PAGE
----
• DAY 395 (penultimate blog): SOME TRUTHS HIT HOME

    Oct 25th

    Not particularly sad but it got me going…


    It’s a curious sensation to be standing in Sainsbury’s holding a vast leg of pork and feeling desperately sad. It feels pathetic.

    Maybe it’s the green slime in my system.

    For the last five days I’ve been doing  a juice detox in prep for my wedding.  

    Even though I have been promised that this diet would be ‘all the gain with none of the pain’ I receive pre-written emails each morning from the company that supplied the green slime saying things like ‘Today you will feel awful and all your emotions will wash out of you. Be sure to have some one to care for you’


    But until today I didn’t feel too awful.  But then the sadness came.

    Was it the slime? Or was it the end of this year long project?

    Here I was checking the labels on all this meat. It so utterly normal to be in these air-conditioned aisles with so many people quietly going about their shopping. The hum of conversation, the occasional squeak of a rusty trolley wheel.

    And yet I was surrounded by row upon row of the very animals I had been trying to relate to for these past months.  The LACK of drama made it all so dramatic. Pound upon pound of flesh, quietly lying before me, neatly packaged and carefully arranged.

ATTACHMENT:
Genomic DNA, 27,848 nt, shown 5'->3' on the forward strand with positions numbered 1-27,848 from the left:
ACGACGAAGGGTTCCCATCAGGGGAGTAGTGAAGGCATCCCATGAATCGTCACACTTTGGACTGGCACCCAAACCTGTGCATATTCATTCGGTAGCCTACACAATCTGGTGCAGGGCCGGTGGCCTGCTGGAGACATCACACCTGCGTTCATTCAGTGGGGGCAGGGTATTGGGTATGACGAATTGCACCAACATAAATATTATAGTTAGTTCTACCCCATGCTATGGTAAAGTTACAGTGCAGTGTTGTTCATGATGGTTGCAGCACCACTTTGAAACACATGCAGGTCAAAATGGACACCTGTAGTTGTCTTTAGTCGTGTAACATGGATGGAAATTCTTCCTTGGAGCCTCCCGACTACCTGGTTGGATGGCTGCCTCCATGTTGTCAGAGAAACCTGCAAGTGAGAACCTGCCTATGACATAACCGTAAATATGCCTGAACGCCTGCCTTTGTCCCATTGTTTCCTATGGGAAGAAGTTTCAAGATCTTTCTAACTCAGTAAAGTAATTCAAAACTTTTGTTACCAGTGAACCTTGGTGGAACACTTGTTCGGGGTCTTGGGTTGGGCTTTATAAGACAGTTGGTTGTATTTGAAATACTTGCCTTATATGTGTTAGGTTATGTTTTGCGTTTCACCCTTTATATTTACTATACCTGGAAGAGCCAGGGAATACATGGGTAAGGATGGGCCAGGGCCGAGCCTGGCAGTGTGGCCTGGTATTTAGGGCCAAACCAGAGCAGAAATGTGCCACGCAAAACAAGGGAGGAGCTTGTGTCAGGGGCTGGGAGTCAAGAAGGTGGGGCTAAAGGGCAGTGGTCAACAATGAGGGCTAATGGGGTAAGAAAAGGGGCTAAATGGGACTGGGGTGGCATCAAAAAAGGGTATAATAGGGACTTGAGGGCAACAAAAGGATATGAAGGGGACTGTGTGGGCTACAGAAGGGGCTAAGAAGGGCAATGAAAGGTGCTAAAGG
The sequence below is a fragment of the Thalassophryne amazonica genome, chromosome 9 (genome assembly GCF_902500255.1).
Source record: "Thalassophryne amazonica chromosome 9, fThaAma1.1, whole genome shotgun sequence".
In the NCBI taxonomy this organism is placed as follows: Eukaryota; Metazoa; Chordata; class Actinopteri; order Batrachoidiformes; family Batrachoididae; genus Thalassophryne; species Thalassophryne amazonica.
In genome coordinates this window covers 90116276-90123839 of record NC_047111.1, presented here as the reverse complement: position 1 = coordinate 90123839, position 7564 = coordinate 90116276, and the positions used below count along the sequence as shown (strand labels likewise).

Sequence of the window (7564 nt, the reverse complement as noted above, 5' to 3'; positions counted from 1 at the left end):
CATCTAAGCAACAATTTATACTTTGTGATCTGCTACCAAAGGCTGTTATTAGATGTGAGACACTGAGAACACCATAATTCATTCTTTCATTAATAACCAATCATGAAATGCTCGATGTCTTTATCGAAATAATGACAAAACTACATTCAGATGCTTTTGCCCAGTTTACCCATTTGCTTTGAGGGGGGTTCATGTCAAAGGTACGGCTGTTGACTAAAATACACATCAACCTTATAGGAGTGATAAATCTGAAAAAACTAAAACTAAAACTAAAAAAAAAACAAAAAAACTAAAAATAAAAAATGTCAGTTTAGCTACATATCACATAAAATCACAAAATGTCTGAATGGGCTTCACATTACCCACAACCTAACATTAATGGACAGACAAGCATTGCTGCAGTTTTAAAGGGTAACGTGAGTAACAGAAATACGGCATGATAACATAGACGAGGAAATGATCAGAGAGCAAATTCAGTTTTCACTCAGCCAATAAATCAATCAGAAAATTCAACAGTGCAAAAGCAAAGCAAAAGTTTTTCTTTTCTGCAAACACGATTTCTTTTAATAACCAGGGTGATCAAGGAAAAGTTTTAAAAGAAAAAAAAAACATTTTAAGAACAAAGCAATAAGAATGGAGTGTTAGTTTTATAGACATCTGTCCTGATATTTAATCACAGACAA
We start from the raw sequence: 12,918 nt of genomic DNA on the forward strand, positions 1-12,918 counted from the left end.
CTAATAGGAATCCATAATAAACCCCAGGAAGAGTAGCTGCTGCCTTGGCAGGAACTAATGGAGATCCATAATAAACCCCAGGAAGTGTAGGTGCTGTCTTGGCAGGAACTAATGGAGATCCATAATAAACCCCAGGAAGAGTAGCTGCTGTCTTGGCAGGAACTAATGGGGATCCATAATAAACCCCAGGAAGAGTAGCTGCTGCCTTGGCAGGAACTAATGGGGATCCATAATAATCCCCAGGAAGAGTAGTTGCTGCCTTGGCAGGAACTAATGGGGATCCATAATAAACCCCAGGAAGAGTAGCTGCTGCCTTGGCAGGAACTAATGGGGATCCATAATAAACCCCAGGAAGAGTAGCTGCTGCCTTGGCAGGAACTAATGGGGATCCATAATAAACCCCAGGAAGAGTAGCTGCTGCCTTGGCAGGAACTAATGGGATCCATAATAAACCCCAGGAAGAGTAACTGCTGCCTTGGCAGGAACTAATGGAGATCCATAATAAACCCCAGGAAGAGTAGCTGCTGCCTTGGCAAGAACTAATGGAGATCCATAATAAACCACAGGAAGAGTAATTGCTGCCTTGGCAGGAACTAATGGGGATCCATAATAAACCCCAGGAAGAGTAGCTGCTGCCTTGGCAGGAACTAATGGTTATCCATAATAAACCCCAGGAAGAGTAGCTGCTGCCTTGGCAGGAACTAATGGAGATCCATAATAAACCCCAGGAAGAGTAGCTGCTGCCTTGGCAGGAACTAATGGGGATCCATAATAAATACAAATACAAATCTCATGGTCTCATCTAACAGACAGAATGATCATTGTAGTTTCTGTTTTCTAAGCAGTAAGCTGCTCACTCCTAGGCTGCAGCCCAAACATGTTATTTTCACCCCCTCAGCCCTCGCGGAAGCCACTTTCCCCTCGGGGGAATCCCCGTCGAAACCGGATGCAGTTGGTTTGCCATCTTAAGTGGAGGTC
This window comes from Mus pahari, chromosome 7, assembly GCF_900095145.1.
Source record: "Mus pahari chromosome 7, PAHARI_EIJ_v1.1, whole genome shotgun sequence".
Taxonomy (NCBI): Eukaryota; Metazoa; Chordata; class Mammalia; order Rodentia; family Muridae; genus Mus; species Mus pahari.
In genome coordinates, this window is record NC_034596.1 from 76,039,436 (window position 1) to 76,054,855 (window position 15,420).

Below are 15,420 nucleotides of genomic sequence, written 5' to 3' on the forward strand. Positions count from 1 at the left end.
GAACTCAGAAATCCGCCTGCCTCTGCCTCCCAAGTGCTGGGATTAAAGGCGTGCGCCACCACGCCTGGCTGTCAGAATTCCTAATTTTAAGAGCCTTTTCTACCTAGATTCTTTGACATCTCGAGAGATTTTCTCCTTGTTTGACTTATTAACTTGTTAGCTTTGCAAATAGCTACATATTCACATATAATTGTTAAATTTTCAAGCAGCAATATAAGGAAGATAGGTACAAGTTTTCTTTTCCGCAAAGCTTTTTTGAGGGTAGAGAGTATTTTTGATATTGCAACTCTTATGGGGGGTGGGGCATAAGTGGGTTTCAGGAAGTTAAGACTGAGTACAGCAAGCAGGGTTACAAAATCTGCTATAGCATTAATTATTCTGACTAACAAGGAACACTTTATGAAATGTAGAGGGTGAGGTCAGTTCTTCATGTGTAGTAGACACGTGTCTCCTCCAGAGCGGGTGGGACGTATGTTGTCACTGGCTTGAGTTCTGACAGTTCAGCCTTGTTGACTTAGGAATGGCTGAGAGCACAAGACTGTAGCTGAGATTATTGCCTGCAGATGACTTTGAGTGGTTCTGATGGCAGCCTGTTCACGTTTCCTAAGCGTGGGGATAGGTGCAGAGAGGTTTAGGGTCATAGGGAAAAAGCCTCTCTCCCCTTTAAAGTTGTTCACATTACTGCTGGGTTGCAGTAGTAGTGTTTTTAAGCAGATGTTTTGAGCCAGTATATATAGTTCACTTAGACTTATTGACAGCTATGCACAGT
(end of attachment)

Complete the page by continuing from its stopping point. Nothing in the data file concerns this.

These cold shelves marked an end. An end not only to my year long journey. but also to the lives of so, so many.

    Since the beginning of my year, 60 billion animals have been slaughtered, dismembered and packed and readied for consumption, many headed for shelves in shops around the world similar to this. And the people who were purchasing the meat, no doubt many of them considerate, caring people – were lifting the flesh off this invisible  finishing line and leaving both the shelves and me empty.

    What had I been doing this year for, I wondered?

    I cycled home in the rain. Summer was over. It was icy cold. Winter was fast on the heals of a very brief autumn. I got back home drenched and saw Ann. The dogs greeted me and  I sat in the kitchen.

    I then paused and started to cry properly. Not intense crying but slow tears that came from somewhere without words. I felt exhausted. Not just a physical tiredness but something I can’t quite explain.

    I suppose I had finished this year without fully allowing all the death and horror and speed and confusion to catch up with me. And now, after having stood amongst shelves of food, it did so.

    No doubt more will come.


    I wondered if this was a sort of mourning. That was guilt in there too.

    In the mundanity of life, death finds us. And in that supermarket on that cold day, the voices of so many animals, only a tiny fraction of whom I had heard on my journey, sang in silent harmony. Those clean white shelves were transformed into an anonymous graveyard of so many ghosts. Where before I seen the eyes of living creatures I now saw their body parts and the  connection between one and the other – the conection that we do so well to ignore and deny in our everyday life – was made fully felt.

    This is why it is so hard to ‘only connect’. With connection comes feeling and with feeling comes pain.

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